Over at Diverse Issues in Higher Education, Justin Pope wonders about the future of student loans. As he writes:
First the dot.coms popped, then mortgages. Are student loans and higher education the next bubble, the latest investment craze inflating on borrowed money and misplaced faith it can never go bad?
Some experts have raised the possibility. Last summer, Moody’s Analytics pronounced fears of an education spending bubble “not without merit.” Last spring, investor and PayPal founder Peter Thiel called attention to his claims of an education bubble by awarding two dozen young entrepreneurs $100,000 each NOT to attend college.
Pope points out that there are “disturbing” signs. Student loan debt is rising, even though the salaries for recent graduates aren’t. Defaults on federal student loans are increasing. But this isn’t likely to be a crisis like other debt problems in the last few years. Part of the reason for this is that student loans are much, much smaller market than mortgages. Even if everyone stopped making payments on student loans, that wouldn’t cause the economy to collapse.
In order for the “bubble” to burst Americans would have to collectively decide that higher education just wasn’t worth it. And despite the escalating cost of college, this just isn’t true. As Pope writes: “to imagine the premium on education itself dropping off a cliff is to imagine a world where things have gone so wrong that job skills no longer matter.” This is not going to happen.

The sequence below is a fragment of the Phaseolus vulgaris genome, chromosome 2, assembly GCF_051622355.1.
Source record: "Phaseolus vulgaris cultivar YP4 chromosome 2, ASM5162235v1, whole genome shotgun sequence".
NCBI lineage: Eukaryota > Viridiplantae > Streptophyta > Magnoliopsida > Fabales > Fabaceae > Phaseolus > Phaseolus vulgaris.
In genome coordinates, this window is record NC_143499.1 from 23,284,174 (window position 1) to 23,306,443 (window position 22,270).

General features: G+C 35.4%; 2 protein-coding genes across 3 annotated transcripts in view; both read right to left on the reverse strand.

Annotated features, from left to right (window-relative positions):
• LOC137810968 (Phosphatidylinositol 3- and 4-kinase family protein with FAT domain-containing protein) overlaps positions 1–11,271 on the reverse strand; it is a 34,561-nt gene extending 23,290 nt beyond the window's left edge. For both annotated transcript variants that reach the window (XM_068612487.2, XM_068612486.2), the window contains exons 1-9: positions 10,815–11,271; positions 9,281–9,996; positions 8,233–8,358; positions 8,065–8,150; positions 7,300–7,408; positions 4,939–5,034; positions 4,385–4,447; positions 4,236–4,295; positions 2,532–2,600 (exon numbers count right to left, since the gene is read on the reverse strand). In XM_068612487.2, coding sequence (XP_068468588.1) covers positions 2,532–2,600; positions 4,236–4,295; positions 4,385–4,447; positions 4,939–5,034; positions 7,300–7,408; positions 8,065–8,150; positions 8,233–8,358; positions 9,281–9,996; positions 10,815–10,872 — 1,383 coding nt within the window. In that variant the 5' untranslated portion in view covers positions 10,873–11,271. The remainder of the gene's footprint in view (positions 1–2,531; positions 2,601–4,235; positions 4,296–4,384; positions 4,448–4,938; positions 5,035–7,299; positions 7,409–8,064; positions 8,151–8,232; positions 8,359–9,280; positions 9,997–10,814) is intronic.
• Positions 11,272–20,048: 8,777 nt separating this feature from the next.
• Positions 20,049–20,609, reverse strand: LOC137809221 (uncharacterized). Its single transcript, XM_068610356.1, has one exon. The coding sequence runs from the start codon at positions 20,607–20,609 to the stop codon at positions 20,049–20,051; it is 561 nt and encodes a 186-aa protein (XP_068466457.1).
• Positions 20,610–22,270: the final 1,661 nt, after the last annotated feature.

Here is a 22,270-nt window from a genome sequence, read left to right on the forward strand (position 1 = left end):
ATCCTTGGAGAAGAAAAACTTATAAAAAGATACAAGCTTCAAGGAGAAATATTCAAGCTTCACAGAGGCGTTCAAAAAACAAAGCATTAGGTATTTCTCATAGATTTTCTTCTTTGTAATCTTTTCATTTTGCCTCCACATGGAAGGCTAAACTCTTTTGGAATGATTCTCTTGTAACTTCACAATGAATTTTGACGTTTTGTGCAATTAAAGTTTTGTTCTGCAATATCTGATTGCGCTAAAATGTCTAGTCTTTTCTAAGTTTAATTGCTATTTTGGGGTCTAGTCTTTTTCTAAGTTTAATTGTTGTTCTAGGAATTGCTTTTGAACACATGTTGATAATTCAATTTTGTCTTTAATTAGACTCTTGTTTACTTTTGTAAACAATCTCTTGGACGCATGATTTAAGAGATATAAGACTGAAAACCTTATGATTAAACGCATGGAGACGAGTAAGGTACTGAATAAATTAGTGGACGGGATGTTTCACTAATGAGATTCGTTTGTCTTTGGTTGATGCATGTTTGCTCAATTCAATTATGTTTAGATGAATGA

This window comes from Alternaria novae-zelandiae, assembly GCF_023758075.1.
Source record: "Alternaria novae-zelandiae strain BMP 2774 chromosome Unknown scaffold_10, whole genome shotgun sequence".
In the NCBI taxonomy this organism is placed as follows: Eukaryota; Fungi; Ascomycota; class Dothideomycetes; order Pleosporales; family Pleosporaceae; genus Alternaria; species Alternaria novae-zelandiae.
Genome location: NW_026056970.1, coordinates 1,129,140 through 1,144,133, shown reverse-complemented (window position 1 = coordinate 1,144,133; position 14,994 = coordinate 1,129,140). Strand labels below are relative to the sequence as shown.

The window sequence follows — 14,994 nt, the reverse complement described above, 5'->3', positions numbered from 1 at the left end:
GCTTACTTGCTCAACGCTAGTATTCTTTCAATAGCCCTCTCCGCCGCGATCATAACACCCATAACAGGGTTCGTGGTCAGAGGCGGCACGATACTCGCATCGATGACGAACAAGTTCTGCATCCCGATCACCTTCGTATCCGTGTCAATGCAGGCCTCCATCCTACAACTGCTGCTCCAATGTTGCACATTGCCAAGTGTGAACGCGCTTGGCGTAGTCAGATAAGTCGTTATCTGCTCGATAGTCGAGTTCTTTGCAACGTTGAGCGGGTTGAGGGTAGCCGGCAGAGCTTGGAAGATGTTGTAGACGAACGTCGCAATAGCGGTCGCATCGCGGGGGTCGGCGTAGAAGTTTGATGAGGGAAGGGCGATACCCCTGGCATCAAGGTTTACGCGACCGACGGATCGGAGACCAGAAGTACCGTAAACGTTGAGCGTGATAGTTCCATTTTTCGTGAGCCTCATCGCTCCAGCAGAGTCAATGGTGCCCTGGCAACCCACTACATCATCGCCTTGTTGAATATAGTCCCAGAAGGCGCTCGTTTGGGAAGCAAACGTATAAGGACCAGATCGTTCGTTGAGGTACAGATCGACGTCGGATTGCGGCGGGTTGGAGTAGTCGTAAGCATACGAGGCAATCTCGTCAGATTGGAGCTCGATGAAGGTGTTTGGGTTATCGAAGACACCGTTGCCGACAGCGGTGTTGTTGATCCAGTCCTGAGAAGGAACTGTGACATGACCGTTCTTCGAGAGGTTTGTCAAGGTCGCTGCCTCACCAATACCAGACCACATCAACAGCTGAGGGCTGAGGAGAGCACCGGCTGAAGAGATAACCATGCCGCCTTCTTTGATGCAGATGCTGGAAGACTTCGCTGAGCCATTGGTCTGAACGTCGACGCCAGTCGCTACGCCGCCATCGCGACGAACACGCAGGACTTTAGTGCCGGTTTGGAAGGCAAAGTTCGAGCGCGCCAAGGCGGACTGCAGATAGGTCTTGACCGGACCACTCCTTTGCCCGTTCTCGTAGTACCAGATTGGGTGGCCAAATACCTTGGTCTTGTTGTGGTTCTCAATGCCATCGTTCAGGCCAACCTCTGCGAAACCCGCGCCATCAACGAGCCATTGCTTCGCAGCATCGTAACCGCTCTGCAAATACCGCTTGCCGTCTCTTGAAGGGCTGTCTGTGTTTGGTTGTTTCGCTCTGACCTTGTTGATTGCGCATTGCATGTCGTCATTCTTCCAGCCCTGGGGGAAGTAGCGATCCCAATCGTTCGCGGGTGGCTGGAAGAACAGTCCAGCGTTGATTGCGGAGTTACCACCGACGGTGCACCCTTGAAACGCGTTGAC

Part of what will prevent, or at least curtail, this bubble from popping is that it’s not a normal bubble. Because student loans are backed by the U.S. government, and include generous repayment options, it’s pretty difficult for economic downturns to have a direct, immediate impact on the institutions that actually loan out money.
But what may well happen is that student loans will just become much less available. This will not happen all at once and all across the industry, but it will begin to happen to certain schools and programs. First for-profit schools might be a problem for the student loan industry. Then maybe certain graduate programs, or certain overpriced liberal arts schools.
We really don’t know. Surely something will change in the industry. Both institutions and individuals are starting to understand that financing college through debt is becoming a problem. Until the country comes up with a policy solution, however, this bubble isn’t going to change. Or at least it’s unlikely to change very much.